Looking back, its seems the issue at the start of the thread is not so much American copyright status in isolation, but rather that the British status has a bearing on how the film is regarded in the US under GATT. I cannot agree with your claim that, "the copyright regime in the UK is rife with misinformation," since the relevent Acts, though complex, do seem clear, and I do not think the position for pre-1956 Act films is as ambiguous as you claim.

The 1911 Act classed filme as "dramatic works" and the protection was 50 years after the death of the first joint author to die - for Things to Come it's Wells, so we get 1946 + 50 = 1996.

The 1956 Act classed new films as "films," but maintained pre-1956 films as "dramatic works" under the 1956 Act, giving protection of 50 years after the death of the last joint author to die. If that's Cameron Menzies for Things to Come, then it's 1957 + 50 = 2007. I do not consider that you have proved your claim that pre-1956 films classed as "dramatic works" under the 1911 Act became "films" under the 1956 Act by virtue of whatever their "registration" status was.

When we come to the 1988 Act (as it received Royal Assent), Schedule 1 ("Copyright: transitional provisions and savings") clearly states that pre-1 June 1957 films are protected as "dramatic works" under the terms of the 1988 Act, so again year of last author to die plus 50 years, i.e. 2007 for Things to Come.

Under the 1995 EU harmonisation rules, duration for dramatic works was bumped from 50 to 70 years, so we get 2027 for Things to Come, but there may be the question of whether Bliss would count as a joint author, thus another 18 years.

It is fairly obvious that earch piece of legislation builds upon and consolidates everything previous to it. The 1956 Act maintains the 1911 Act's provisions for pre-1956 films, but then applies more restricted protection to new productions. The 1988 Act again effectively preserves pre-1956 films to provisions identical to the 1911 Act, but also maintains the more restricted provisions of the 1956 Act for 1956-1988 films, as well as post-1988 films. The 1995 Regulations gave post-1988 films the current more expansive protection, but they also restrospectively extend the 50 year term to 70 years for literary and dramatic works, the latter by definition including pre-1956 films. The only real "anomaly" is that 1956-1988 films are stuck at publication + 50 years.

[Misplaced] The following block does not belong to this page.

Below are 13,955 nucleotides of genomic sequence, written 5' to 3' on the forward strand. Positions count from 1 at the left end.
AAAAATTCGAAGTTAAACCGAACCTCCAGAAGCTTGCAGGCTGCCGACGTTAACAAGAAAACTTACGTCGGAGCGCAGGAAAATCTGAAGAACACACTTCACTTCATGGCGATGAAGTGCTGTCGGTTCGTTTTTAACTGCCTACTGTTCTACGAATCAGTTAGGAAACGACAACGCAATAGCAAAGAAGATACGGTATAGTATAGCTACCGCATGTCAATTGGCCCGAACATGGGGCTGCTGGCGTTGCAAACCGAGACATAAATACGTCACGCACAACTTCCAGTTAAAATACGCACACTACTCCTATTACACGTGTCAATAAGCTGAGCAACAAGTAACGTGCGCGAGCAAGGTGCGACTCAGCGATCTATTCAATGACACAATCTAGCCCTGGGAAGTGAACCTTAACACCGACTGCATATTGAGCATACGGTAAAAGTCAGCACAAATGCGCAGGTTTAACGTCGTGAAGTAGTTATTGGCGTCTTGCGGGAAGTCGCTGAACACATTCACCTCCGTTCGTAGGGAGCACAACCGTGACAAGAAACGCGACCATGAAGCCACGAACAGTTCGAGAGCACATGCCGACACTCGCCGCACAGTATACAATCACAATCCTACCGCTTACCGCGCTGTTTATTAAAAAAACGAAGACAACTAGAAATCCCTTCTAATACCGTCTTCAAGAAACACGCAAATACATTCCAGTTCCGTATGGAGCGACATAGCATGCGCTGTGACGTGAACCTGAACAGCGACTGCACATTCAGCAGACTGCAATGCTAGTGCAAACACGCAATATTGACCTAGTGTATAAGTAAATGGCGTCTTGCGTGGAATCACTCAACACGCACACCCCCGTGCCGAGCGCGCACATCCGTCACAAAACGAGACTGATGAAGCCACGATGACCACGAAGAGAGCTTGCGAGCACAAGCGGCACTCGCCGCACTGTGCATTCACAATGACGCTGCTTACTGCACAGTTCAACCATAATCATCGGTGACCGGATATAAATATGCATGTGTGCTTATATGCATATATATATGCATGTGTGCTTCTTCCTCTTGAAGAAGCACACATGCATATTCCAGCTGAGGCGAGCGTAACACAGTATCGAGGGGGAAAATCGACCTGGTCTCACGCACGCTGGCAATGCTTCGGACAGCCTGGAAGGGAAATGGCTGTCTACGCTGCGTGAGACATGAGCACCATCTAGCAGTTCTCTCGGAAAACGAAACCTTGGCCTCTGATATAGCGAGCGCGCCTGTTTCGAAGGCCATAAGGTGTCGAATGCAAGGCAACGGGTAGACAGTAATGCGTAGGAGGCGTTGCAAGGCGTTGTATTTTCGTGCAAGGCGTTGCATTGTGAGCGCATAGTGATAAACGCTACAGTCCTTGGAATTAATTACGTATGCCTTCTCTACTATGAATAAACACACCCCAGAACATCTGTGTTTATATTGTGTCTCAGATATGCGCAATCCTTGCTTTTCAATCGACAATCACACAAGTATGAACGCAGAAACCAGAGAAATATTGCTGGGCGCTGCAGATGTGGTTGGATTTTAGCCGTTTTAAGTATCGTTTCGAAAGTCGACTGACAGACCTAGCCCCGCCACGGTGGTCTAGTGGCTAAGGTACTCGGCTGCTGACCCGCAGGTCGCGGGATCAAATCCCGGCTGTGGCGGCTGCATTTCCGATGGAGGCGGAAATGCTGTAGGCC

I do not think the examples you offer constitute proof of, "similar material being made available widely on public domain releases in the UK...." (my emphasis). In the case of "Orbit Media Ltd" specifically, I see that they are indeed selling a "Hitchcock Double Bill" containing Rich and Strange and Young and Innocent with BBFC classifications on the cover, and yet - strangely - there is no record of either the joint title or the specific films being submitted by Orbit to the BBFC on their database. The Skin Game and Murder!, on the other hand, were classified in 2005 for Orbit, but they do not seem to be selling them anymore.

The Network release was indeed licensed from (as it was at the time) Granada Ventures, as was the DDHE one a couple of years previously. The E1 release is not licensed, but appears to be an "honest error" on the part of the publishers. E1 in the UK was formerly the Contender Group until it was bought out by E1 in the US, which was formerly Koch. The latter distributes for Legend films, which claims much of its output as derivitives of material that was previously PD in the US.

In the principles of transparency I should, of course, declare an "interest" in the Network release, since I provided the booklet text, commentary, and most of the extras for it. However, I was paid a flat fee for that work, so there is no advantage or disadvantage to me if any effect sales of the very much inferior E1/Legend product - or any other claimed "PD" product - may have on it. Since I maintain a website resource on the film, it would actually be great for me if it was public domain, as I could include video content, but looking at the various Acts I do not genuinely believe that it is, and am not convinced by the previous arguments put by you that suggest it became PD at any point, in particular your claims that pre-1956 films changed from being "dramatic works" under the 1911 Act to "films" under the 1956 Act when the latter sepecifically states that they're still "dramatic works." In that context, that the 1988 Act maintains the status of "films" under the 1956 act has no bearing on pre-1956 films, since they're still "dramatic works," and therefore their protection was increased from 50 to 70 years.

I must say that I find you final suggestion somewhat disingenuous. If I was in the business of selling films under the claim of them being in the public domain, or even just uploading them to this or any other site on the same basis, I would be the one in the position of having to legally justify such actions. It is my opinion that Things to Come is not and never has been PD in the United Kingdom, but that opinion does not provide any justification for me to do any particular thing that I desperately want to do. On the other hand, anyone wanting to take advantage of what they claim to be the PD status of any film has more of a responsibility to prove their case.

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Poster: Video-Cellar Date: Jan 12, 2010 2:11am
Forum: feature_films Subject: Re: BritishKorda PD Films on Archive?

On the issue of misinformation in copyright in the UK, the public line of the copyright industry in the UK is that all films regardless to when they were published are protected under the current regime. I consider this "misinformation", spread mostly by the major copyright interest groups (FACT, etc.) One has to do independent research looking directly at the legislation to find that films made before 1 August 1989 are not covered by the current term calculation.

Any question I answer on this site with regards to the the public domain status of a work is in terms of US law. This is a US site and US law governs it.